Crotona Park North to South, Fulton Av to Southern Blvd and Crotona Park East
Directions via Google Maps
Named after the Greek colony of Croton, known for its Olympic athletes, Crotona Park has served the Bronx community steadily since its purchase by the City in 1888. Among naturalists, the park is widely known for its variety of tree species (28 in all) and gorgeous 3.3-acre lake, which serves as home to turtles, ducks, and fish.
However, manmade structures within the park thrill visitors as well. Crotona Park’s pool is the largest in the borough at 300 feet. Tennis buffs happily head to the park’s 20 hard courts during the warm season, and baseball teams flock to its five diamonds. In addition, families log many hours romping in the eleven playgrounds spread throughout the park.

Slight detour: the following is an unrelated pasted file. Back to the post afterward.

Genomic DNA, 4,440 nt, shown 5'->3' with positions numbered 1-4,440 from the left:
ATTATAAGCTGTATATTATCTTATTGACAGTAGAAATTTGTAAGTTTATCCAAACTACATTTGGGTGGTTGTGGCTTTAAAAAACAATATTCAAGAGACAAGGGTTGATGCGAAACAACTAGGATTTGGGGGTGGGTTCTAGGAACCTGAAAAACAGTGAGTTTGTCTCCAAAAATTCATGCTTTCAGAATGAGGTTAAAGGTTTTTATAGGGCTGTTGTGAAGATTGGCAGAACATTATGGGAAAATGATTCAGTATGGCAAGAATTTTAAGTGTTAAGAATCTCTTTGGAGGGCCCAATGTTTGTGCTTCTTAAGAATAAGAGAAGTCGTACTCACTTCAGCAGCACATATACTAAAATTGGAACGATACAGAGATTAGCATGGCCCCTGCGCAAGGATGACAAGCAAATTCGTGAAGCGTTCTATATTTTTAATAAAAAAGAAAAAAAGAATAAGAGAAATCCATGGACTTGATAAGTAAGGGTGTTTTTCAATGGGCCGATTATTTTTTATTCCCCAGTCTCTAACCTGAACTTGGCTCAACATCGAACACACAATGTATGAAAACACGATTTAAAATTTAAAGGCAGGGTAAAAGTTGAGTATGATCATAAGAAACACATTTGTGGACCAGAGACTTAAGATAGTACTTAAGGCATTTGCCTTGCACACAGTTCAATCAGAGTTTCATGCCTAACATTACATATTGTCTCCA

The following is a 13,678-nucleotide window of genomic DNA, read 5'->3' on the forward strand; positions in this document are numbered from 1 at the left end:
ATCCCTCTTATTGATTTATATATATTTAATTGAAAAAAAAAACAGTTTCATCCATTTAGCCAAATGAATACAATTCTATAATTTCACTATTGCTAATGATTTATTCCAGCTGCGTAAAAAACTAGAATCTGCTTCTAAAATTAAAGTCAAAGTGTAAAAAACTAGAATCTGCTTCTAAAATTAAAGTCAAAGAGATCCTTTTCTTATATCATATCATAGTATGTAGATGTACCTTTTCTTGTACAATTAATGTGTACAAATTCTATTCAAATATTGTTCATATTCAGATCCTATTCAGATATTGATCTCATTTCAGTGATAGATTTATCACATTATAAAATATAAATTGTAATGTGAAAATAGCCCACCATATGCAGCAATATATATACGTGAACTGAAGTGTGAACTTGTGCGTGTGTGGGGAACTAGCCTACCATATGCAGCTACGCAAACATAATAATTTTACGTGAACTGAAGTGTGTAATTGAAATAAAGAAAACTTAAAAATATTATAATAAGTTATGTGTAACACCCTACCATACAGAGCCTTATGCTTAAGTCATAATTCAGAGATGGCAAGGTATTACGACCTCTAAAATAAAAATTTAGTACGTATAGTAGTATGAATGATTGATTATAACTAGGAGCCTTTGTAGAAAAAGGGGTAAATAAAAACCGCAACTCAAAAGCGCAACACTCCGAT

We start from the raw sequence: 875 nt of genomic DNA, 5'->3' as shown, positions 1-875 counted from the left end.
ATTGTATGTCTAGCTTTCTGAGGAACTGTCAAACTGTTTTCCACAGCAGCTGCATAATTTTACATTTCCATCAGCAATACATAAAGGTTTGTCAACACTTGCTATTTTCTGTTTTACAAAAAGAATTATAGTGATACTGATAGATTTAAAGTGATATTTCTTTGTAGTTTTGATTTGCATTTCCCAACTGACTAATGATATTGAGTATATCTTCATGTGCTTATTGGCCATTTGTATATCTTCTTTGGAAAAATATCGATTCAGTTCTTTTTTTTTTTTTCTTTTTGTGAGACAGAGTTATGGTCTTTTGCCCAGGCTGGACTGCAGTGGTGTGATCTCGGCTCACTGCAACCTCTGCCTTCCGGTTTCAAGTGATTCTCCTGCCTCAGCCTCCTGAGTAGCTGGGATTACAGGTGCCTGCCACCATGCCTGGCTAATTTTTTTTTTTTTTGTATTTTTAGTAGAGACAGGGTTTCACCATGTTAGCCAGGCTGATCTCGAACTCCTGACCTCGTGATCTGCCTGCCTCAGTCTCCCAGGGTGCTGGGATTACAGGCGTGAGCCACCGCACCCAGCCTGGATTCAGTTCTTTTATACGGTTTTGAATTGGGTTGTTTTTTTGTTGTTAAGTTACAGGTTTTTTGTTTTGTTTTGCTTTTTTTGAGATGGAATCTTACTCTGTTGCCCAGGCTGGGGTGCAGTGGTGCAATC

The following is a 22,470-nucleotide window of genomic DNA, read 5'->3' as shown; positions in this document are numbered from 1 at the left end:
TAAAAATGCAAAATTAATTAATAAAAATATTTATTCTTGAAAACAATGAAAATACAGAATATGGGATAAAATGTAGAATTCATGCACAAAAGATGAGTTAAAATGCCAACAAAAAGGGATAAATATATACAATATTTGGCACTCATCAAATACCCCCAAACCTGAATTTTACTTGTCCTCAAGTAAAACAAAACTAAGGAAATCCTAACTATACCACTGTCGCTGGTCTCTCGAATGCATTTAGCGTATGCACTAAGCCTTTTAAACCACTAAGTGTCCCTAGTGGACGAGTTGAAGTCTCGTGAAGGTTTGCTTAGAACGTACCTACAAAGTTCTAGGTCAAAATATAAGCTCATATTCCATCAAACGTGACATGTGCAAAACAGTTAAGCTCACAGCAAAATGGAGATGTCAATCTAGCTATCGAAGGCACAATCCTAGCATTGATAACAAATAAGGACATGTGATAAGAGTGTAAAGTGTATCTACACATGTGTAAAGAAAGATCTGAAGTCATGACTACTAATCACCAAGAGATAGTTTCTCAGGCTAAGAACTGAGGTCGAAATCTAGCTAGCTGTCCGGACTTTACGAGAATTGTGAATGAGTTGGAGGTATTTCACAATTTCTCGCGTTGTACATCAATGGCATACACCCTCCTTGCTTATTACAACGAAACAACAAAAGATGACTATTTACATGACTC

Young and old alike agree; Crotona Park is worth a Saturday spent exploring its wonders.
Discover the history of Crotona Park
Learn about our plan to guide the development of Crotona Park and Tremont Park.
Directions to Crotona Park
Know Before You Go
Crotona Park Nature Center
The Crotona Park Nature Center is currently closed, with no public access.
- NYC PARKS ADDS THREE NEW BARBECUE AREAS TO BUSY MCCARREN PARK IN BROOKLYN
- SPRING BREAK: NYC PARKS’ URBAN PARK RANGERS OFFER SCHOOL RECESS FUN FOR KIDS ACROSS THE CITY
- NYC PARKS ANNOUNCES SLATE OF SPRING AND SUMMER PUBLIC ART EXHIBITIONS AROUND THE CITY
- Citywide DCAS Accelerated Conservation & Efficiency Program (CNYG-2415MA1)
- Citywide Pool Piping Hangers and Supports Reconstruction (CNYG-419M)
- Crotona Park Ballfield 1 Lighting Installation
- Crotona Park Ballfield 5 Reconstruction
- Crotona Park Bathhouse Entrance Reconstruction